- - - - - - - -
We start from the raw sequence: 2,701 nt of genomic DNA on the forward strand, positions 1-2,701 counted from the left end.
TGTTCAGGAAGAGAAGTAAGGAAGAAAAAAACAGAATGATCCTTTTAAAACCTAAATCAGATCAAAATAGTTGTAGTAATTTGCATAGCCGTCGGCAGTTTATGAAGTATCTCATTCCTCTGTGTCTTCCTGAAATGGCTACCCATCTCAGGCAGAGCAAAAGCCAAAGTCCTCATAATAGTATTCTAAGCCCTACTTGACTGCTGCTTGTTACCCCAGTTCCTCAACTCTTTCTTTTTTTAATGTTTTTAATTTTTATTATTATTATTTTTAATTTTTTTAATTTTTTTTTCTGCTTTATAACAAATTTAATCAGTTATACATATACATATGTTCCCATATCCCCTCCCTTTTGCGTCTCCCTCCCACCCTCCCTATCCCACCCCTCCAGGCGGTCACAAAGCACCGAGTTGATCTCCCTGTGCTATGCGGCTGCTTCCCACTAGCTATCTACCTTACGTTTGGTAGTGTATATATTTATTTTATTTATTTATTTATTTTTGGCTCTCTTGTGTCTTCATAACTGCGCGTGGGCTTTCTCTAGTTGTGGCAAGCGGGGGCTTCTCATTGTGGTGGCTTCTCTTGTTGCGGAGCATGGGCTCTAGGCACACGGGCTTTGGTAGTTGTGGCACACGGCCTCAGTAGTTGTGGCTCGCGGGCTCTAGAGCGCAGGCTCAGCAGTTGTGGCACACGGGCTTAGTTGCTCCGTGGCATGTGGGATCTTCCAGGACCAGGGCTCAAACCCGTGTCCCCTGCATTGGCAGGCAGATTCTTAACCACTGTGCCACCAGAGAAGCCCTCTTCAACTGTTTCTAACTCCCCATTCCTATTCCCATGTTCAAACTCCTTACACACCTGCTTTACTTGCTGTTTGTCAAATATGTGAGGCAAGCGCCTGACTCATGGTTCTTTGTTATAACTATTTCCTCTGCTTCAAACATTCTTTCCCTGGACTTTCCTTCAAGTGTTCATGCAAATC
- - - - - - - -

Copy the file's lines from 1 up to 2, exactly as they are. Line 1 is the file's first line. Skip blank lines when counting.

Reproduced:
We start from the raw sequence: 2,701 nt of genomic DNA on the forward strand, positions 1-2,701 counted from the left end.
TGTTCAGGAAGAGAAGTAAGGAAGAAAAAAACAGAATGATCCTTTTAAAACCTAAATCAGATCAAAATAGTTGTAGTAATTTGCATAGCCGTCGGCAGTTTATGAAGTATCTCATTCCTCTGTGTCTTCCTGAAATGGCTACCCATCTCAGGCAGAGCAAAAGCCAAAGTCCTCATAATAGTATTCTAAGCCCTACTTGACTGCTGCTTGTTACCCCAGTTCCTCAACTCTTTCTTTTTTTAATGTTTTTAATTTTTATTATTATTATTTTTAATTTTTTTAATTTTTTTTTCTGCTTTATAACAAATTTAATCAGTTATACATATACATATGTTCCCATATCCCCTCCCTTTTGCGTCTCCCTCCCACCCTCCCTATCCCACCCCTCCAGGCGGTCACAAAGCACCGAGTTGATCTCCCTGTGCTATGCGGCTGCTTCCCACTAGCTATCTACCTTACGTTTGGTAGTGTATATATTTATTTTATTTATTTATTTATTTTTGGCTCTCTTGTGTCTTCATAACTGCGCGTGGGCTTTCTCTAGTTGTGGCAAGCGGGGGCTTCTCATTGTGGTGGCTTCTCTTGTTGCGGAGCATGGGCTCTAGGCACACGGGCTTTGGTAGTTGTGGCACACGGCCTCAGTAGTTGTGGCTCGCGGGCTCTAGAGCGCAGGCTCAGCAGTTGTGGCACACGGGCTTAGTTGCTCCGTGGCATGTGGGATCTTCCAGGACCAGGGCTCAAACCCGTGTCCCCTGCATTGGCAGGCAGATTCTTAACCACTGTGCCACCAGAGAAGCCCTCTTCAACTGTTTCTAACTCCCCATTCCTATTCCCATGTTCAAACTCCTTACACACCTGCTTTACTTGCTGTTTGTCAAATATGTGAGGCAAGCGCCTGACTCATGGTTCTTTGTTATAACTATTTCCTCTGCTTCAAACATTCTTTCCCTGGACTTTCCTTCAAGTGTTCATGCAAATC